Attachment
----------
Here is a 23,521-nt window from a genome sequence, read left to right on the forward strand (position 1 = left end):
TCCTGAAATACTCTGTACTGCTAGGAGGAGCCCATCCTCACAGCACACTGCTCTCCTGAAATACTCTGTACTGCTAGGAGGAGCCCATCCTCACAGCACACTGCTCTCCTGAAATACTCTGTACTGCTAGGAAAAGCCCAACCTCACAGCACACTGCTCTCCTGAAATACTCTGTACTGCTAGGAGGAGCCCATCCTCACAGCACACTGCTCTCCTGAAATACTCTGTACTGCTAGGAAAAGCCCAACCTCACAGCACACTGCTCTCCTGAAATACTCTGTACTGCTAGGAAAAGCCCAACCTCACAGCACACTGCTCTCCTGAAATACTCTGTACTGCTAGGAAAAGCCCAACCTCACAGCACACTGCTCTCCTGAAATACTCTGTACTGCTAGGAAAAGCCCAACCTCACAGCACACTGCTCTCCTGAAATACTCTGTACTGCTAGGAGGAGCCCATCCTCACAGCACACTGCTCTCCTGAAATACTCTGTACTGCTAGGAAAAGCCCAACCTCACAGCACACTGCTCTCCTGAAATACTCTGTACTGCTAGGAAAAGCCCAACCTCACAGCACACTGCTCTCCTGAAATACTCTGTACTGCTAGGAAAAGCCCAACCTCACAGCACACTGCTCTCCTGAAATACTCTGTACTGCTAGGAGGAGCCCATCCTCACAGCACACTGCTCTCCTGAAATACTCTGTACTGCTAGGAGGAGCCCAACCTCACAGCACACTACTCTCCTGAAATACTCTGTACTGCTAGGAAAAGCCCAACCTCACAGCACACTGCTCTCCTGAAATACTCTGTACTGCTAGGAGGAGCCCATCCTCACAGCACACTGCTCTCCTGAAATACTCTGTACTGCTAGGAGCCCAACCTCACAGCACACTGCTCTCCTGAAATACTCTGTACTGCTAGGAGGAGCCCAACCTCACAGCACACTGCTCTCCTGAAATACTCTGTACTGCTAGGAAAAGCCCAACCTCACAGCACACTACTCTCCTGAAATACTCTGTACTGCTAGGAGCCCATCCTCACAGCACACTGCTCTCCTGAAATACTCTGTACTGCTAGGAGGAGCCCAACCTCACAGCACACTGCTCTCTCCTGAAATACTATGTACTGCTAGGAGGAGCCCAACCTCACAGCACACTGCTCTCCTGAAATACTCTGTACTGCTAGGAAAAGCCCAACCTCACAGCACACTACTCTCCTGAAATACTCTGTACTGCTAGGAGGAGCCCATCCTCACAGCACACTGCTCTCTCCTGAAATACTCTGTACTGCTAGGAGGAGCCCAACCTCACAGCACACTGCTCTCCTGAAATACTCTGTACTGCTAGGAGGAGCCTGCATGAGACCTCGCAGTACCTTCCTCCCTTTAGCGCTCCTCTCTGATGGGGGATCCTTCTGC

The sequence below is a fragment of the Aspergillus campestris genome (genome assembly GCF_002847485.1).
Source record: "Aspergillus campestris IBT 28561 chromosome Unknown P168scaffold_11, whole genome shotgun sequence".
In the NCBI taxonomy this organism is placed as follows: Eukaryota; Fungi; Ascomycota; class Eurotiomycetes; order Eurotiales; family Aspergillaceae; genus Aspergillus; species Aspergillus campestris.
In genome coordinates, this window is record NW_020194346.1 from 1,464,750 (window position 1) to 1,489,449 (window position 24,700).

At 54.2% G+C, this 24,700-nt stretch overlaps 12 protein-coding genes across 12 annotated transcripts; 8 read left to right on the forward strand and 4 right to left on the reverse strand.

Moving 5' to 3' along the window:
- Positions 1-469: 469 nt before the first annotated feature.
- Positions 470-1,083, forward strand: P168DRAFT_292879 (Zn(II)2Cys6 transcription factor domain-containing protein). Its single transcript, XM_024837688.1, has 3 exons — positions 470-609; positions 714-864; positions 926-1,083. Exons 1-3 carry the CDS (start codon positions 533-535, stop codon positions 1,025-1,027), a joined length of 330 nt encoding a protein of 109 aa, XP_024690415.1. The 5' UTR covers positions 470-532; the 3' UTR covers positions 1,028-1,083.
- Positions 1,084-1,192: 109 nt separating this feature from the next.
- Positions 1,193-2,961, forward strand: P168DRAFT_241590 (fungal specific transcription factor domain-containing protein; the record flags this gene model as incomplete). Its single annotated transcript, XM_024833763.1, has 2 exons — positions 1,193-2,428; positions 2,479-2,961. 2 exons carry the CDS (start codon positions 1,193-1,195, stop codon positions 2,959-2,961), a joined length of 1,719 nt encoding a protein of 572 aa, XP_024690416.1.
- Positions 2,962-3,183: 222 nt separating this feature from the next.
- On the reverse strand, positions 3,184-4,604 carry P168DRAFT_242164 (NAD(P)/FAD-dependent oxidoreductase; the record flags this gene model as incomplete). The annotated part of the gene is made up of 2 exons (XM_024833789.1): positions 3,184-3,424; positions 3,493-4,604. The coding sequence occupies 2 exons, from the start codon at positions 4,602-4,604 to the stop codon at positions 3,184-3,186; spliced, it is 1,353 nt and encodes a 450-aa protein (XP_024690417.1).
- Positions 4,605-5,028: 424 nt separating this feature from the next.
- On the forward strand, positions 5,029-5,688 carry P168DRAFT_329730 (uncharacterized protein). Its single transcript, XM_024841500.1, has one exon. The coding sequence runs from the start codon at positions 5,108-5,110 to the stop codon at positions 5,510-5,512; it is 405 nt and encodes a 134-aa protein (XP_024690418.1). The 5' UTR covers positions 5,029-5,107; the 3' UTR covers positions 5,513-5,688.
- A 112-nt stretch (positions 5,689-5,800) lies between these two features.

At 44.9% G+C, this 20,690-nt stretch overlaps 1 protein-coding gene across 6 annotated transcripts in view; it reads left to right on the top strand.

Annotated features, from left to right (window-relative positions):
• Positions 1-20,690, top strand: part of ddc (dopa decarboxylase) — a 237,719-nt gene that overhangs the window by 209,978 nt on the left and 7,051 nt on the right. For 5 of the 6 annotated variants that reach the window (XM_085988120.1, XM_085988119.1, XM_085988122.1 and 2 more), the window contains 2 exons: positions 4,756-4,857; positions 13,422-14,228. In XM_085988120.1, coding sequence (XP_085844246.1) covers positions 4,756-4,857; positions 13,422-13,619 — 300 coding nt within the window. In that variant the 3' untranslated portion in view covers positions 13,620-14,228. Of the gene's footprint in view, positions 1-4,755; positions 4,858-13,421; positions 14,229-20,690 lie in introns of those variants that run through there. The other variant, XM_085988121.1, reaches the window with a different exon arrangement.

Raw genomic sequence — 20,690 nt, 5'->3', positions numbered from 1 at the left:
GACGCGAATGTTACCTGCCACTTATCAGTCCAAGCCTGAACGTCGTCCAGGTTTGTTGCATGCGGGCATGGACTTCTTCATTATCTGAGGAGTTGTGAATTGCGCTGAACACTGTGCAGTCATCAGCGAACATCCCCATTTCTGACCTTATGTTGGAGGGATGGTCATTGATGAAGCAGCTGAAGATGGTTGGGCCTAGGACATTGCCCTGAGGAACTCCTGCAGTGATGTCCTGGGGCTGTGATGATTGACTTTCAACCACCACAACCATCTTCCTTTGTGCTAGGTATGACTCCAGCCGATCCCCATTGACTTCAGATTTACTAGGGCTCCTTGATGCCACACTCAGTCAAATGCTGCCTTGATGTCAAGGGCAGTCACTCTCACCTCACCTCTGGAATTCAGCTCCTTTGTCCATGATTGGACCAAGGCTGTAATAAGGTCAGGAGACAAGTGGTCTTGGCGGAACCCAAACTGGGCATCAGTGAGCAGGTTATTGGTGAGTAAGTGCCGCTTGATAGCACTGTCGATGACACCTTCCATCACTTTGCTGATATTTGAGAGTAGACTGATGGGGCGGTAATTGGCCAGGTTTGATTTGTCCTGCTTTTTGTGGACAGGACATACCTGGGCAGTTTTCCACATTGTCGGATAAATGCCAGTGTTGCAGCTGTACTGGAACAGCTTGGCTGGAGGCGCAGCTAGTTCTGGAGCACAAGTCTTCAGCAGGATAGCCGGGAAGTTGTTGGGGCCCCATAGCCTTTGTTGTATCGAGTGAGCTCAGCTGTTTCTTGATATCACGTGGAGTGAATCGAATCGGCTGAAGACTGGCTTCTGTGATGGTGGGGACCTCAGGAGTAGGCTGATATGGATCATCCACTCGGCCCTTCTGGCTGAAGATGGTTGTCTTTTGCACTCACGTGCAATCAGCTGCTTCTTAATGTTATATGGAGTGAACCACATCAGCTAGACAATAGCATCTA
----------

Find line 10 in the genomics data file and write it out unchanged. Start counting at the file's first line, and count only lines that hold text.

- Positions 470-1,083, forward strand: P168DRAFT_292879 (Zn(II)2Cys6 transcription factor domain-containing protein). Its single transcript, XM_024837688.1, has 3 exons — positions 470-609; positions 714-864; positions 926-1,083. Exons 1-3 carry the CDS (start codon positions 533-535, stop codon positions 1,025-1,027), a joined length of 330 nt encoding a protein of 109 aa, XP_024690415.1. The 5' UTR covers positions 470-532; the 3' UTR covers positions 1,028-1,083.